cddstamps on stamps

my thoughts on stamps, stamp collecting, philately in general and maybe a few other topics !

Sunday, February 12, 2017


Hello, where does the time go?  So many weeks since I last wrote. So much has happened although none of it to do with philately.

I did receive some mail this past week and found this stamp. I was writing about Australia stamps some weeks back so will continue by showing this lovely stamp.

This is SG 177 from the 1937 - 1949 George VI definitive Coronation Robes issue.  There were three stamps with the Coronation Robes design which was based on photographs by the very well known Dorothy Wilding. This 10/-  value was issued in April 1938 along with the 5/- value, and the £1 value was issued in November of that year.

Lovely to have in any Australian collection I think you might agree.

Enjoy your stamps...... Michael   cddstamps.com

Wednesday, January 25, 2017


Hello, today is Australia Day so I thought I would show  this rather nice Miniature Sheet issued in 2000 to celebrate the Centenary of the Commonwealth of the Australia Constitution.  I hope everyone who is celebrating this day has a wonderful time.

Also, I add two more of the stamps I have recently been listing in the cddstamps online store. These are SG 788 and SG 788b.  SG 788 is printed with Photogravure centre and SG 788B is printed with Lithography centre. Quite easy to spot the differences especially since the Lithography printing is much darkerand the bands on the Tasmanian Tigers back are longer and darker.  
The differences are  well documented in the SG catalogue I use.  I hope you have both copies in your Australia collection, and if you don’t then perhaps you would like to visit the cddstamps online store where we have a few copies of both available.  

Use this link   https://www.hipstamp.com/store/cddstamps?show=store&keywords=Australia.

Have a lovely day and enjoy your philately

Best wishes      Michael      cddstamps.com

Monday, January 23, 2017




Hello, well it took me a few days longer that i planned but here are the booklet stamps I mentioned in the previous post. The have bottom margin imperf and the top strip shows bottom right corner margin imperf as well. These are from the 1982 Eucalyptus Flowers booklet issue. The top strip has (left to right) SG 871, SG 870 and SG 874. No real catalogue value to these three but just nice to have as a strip perhaps. There is a  3c and 10c value which do have a catalogue value and again are good to have in your collection with different imperf margins - that is, they came from different positions in the booklet panes.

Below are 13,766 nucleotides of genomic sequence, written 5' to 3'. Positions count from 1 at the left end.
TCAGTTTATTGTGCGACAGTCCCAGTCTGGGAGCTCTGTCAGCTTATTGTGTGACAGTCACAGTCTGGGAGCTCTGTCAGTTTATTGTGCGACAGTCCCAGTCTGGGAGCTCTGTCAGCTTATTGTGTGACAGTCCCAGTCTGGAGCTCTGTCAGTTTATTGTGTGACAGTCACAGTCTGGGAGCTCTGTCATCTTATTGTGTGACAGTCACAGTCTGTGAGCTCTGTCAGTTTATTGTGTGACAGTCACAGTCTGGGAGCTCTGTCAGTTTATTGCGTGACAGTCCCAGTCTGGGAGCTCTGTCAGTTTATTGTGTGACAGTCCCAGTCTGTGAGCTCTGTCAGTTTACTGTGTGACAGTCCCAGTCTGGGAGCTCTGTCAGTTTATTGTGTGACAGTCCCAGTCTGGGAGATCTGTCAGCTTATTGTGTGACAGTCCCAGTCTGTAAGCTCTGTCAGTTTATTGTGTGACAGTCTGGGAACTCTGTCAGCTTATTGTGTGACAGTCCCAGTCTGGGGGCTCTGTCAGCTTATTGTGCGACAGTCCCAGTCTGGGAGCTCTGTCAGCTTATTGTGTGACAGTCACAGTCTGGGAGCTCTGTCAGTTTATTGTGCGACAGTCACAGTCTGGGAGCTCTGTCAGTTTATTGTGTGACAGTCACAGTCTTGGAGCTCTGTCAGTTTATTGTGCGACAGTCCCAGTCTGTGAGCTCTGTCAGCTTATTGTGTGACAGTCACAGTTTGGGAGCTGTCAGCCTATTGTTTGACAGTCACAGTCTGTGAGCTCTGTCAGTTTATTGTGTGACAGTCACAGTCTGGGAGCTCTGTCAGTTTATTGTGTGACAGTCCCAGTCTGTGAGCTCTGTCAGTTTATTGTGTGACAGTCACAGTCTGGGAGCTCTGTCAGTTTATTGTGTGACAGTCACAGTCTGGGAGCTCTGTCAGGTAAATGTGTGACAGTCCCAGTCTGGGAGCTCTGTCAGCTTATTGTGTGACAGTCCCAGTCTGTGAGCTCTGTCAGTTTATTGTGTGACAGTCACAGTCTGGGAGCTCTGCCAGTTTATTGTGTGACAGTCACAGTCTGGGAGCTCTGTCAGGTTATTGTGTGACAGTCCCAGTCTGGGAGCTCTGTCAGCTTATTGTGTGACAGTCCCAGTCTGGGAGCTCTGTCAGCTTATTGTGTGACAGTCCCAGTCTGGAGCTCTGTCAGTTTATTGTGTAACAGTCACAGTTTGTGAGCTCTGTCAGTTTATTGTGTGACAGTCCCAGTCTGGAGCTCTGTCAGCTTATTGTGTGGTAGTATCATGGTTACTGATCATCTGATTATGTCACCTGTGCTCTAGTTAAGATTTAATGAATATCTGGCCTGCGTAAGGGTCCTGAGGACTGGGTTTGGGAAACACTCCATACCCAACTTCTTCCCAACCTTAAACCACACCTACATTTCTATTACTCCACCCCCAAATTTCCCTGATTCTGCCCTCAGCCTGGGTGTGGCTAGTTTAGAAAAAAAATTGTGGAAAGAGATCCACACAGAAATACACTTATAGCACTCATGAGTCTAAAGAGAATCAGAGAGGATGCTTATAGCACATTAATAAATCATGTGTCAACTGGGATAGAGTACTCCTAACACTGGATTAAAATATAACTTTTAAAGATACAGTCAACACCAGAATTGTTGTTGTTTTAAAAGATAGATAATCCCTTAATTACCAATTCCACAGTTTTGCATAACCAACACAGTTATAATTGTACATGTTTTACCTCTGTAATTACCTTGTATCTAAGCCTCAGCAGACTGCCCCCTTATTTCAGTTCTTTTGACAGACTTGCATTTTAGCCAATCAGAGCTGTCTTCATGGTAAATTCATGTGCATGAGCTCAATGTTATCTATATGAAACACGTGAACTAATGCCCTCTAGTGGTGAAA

Sadly the second example has a short top left corner perf but perhaps still collectible because of the arrangement of the stamps. Se-tenant 1c - 2c whereas the top strip of three is se-tenant 2c - 1c.

These and a few more are in the cddstamps online store where we now have 4000 listings for Australian stamps.

Enjoy your stamps, Best wishes    Michael   cddstamps.com


Saturday, January 21, 2017



Hello, Today a few Australian stamps. I have been listing more Australia in the cddstamps online store and thought you might enjoy seeing these.

I have mentioned before how a good catalogue is really a “must have” because there are often small differences in what seem to be the same stamp. The top two are SG 796 (top) and 796a,  the 50c stamp from the 1981 – 83 Wildlife issue.  SG 796 is perf 12½ with a catalogue value of 10p, while SG 796a is perf 14 x 14½, catalogued at £1.75





The next two stamps are from the same issue -  the 75c value, SG 801 (top)  with perf 12½, catalogued at 90p, and SG 801a  with perf 14 x 14½, catalogued at £1.50.

While the catalogue value is one reason for noting the difference, the other, more important one in my view, is to know you have both in your collection.

Tomorrow I will show some booklet issues and the various imperf  and se-tenant conditions you can expect to find, again some differences I think worthy of having in your collection.

Of course, it goes without saying, but I will say it anyway – just in case you are looking to improve your collection – cddstamps has these stamps and many other perf differences in our online store – click here to go directly to the Australia listings, some 3800 listings for you to choose from.


Enjoy your stamps, Best wishes   Michael   cddstamps.com

Thursday, January 12, 2017


Hello, I would like to do one more piece on the George VI stamps, this time on the 1939 – 48 high value definitives and with a focus on stamp condition.

An interesting issue with 6 values issued at various times between September 1939 and October 1948.

First some trivia to the stamps themselves.  As noted in the SG Specialised Catalogue, courtesy of SG: Edmund Dulac’s was responsible for the design of the 2/6d and 5/- stamps, and George Bellew for the 10/- and £1 value.  As was the case for the low values definitives, which I wrote about a few days ago, the colours were changed during the Second World War. The 2/6d was changed from brown to green, and the 10/- from dark blue to ultramarine.

I think these make for an interesting set of 6 to have in your collection, and especially to have fine used copies. I say this because it seems to me the majority of the copies one comes across are from parcel usage and with heavy to extremely heavy parcel cancels.  Cancels which basically ruin the stamps from a collectors’ perspective.